“Each one of those was a DTN ‘hop,’” Hooke says. “Sunita steered the robot around some obstacles, and got some very basic data back from the rover…given all those hops, it probably took a couple seconds round trip. She probably saw the response three seconds after she sent the commands.”
For this test, NASA’s DTN team worked with ESA’s METERON project, Multi-purpose End-To-End Robotic Operations Network, which is focused on developing astronaut “telepresence” — operating robots remotely. The ESA hopes that in the coming year or so, astronauts will be tele-operating “Justin,” an android, from the space station.
Eventually, the DTN developed for space could be used by regular folks here on Earth in times of emergency, when communication links are disrupted or jammed, such as during a hurricane or terrorist attack. But NASA’s sights are set far from home. Hooke says interplanetary probes like the Saturn-orbiting Cassini and the upcoming Juno mission to Jupiter, could be repurposed by uploading them with DTN software after their science missions are done. That way, they can serve as Internet nodes throughout the solar system.
“There is nothing inherent in the network that can constrain how far out you can go. It’s more [constrained by] the patience of human beings to wait for a response,” he says.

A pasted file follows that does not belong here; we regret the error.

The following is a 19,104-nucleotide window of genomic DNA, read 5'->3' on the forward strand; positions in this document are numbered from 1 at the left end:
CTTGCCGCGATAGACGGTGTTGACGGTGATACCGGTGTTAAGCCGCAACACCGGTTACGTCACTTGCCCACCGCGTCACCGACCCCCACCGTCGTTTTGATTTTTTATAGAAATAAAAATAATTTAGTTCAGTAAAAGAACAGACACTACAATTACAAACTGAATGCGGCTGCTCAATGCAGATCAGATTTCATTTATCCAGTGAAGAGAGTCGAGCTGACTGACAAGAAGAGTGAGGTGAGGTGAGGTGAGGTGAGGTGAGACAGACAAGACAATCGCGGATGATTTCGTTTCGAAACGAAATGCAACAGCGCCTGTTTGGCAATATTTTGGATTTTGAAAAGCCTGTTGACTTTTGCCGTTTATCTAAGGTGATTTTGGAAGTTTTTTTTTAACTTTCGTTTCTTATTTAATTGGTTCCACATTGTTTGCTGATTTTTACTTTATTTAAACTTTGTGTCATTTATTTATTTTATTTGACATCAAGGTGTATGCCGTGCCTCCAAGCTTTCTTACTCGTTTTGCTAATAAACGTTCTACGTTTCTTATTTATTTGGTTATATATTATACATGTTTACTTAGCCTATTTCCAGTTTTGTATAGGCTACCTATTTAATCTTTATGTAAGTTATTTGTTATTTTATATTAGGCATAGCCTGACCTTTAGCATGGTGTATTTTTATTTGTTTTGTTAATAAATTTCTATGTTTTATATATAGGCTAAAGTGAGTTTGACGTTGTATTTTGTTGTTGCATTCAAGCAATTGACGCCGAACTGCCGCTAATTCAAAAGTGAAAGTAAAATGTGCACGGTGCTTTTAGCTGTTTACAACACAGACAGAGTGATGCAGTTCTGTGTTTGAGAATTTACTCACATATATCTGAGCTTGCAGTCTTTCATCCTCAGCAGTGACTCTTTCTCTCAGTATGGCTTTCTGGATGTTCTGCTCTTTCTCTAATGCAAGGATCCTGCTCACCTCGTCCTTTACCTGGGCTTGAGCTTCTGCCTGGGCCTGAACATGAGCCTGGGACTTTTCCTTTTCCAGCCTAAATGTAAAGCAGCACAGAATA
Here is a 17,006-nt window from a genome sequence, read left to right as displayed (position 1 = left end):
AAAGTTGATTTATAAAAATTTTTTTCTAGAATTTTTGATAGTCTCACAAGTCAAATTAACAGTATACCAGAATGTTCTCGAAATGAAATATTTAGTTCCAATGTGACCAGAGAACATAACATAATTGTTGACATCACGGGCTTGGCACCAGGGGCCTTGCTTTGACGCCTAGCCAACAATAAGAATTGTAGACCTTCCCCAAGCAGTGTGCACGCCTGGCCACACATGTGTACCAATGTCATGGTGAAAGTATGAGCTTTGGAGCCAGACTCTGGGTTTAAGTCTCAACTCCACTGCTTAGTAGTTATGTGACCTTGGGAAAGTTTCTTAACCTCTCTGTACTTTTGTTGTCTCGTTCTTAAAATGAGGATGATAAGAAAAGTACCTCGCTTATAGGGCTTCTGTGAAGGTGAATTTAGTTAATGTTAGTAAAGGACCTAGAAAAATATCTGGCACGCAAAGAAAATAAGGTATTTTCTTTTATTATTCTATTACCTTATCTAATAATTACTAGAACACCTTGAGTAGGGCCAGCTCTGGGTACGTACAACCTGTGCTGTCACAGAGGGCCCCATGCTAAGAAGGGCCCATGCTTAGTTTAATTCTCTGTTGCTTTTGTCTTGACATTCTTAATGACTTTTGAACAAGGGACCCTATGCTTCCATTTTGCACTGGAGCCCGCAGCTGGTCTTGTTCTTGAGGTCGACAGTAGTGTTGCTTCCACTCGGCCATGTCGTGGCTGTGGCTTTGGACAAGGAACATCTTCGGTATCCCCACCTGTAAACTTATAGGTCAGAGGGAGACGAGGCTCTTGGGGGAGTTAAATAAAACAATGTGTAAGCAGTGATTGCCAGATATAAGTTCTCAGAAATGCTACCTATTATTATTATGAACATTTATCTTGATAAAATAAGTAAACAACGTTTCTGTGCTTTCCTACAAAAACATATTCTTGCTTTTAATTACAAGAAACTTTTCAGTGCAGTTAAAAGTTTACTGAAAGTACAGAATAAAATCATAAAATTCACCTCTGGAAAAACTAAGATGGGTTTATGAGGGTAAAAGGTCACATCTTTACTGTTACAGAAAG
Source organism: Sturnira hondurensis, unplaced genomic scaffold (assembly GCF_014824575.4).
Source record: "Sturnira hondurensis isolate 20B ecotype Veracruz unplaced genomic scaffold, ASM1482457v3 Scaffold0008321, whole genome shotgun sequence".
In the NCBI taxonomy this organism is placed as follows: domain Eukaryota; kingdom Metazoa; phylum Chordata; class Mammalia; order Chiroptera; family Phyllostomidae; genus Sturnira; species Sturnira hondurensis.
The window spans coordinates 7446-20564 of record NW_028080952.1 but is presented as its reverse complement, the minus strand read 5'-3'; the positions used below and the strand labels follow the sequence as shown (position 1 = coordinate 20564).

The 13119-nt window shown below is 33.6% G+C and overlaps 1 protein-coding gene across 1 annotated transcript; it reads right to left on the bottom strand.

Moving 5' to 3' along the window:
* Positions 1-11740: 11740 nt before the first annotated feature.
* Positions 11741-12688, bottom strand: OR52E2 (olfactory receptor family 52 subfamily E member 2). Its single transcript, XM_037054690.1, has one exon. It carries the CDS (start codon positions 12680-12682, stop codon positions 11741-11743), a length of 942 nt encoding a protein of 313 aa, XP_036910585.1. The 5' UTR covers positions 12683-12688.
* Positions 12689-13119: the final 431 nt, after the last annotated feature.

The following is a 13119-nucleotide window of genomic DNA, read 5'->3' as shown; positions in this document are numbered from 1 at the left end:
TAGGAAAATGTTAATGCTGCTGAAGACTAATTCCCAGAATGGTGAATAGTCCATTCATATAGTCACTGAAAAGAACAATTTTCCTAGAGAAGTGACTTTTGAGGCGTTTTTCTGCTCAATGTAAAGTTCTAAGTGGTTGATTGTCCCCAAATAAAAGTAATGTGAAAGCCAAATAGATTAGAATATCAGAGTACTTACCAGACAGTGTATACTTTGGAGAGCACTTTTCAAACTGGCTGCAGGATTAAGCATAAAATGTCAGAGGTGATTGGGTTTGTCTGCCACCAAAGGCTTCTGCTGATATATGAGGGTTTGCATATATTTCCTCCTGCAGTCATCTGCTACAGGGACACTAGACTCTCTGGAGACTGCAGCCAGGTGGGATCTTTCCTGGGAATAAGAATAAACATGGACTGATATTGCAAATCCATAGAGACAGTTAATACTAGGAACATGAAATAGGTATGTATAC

November 8, 2012
Thirty-five new occupants arrived at the International Space Station in late October. Three were astronauts, the rest were fish.
“This is the first experiment in the world to take care of animals for such a long time in the space station — for two months,” says Akira Kudo of the Tokyo Institute of Technology. “Normally, animals are cared for for just two weeks. Only astronauts stay longer than that.”
Kudo is the principal investigator for a study called Medaka Osteoclast, or MOST, examining how the bones of the medaka fish — also known as Japanese killifish, which are popular both as pets and research animals — will respond to microgravity. (Medaka fish were the first vertebrates to mate in space; four of them successfully laid and hatched eggs in an experiment aboard Columbia in 1994.)
The fish are living in a specially designed space aquarium called the Aquatic Habitat, partitioned into two, 1.5-pint sections. Housed in the Japanese Kibo module, the habitat has temperature control, water circulation and bacterial filtration systems, and an oxygen supply from a modified artificial lung machine. It also has an automatic feeder — no fish flakes floating around. Like diligent home aquarists, astronauts have to test and clean the water twice a week for the first three weeks, then three times every 14 days after that.
Japanese astronaut Aki Hoshide started the experiment by sacrificing and preserving eight of the fish in a stabilizing solution as controls, and moving 16 more from the transport unit into the Habitat. Today, after two weeks of swimming in microgravity, Hoshide removed six more medakas and preserved them in a type of formaldehyde; they’ll return with the astronauts next week on the Soyuz. Other station crew members will care for the remaining 10 fish, preserve them after 60 days, and send them back to Earth on a SpaceX Dragon capsule. Kudo plans to dissect them in ultra-thin slices to examine their bone densities.
His main goal is to understand the formation of osteoclasts, cells that absorb bone, and how microgravity affects the interaction between these and osteoblasts, bone-forming cells. Scientists already know that bone density decreases in space, and Kudo suspects it has to do with increased osteoclast production.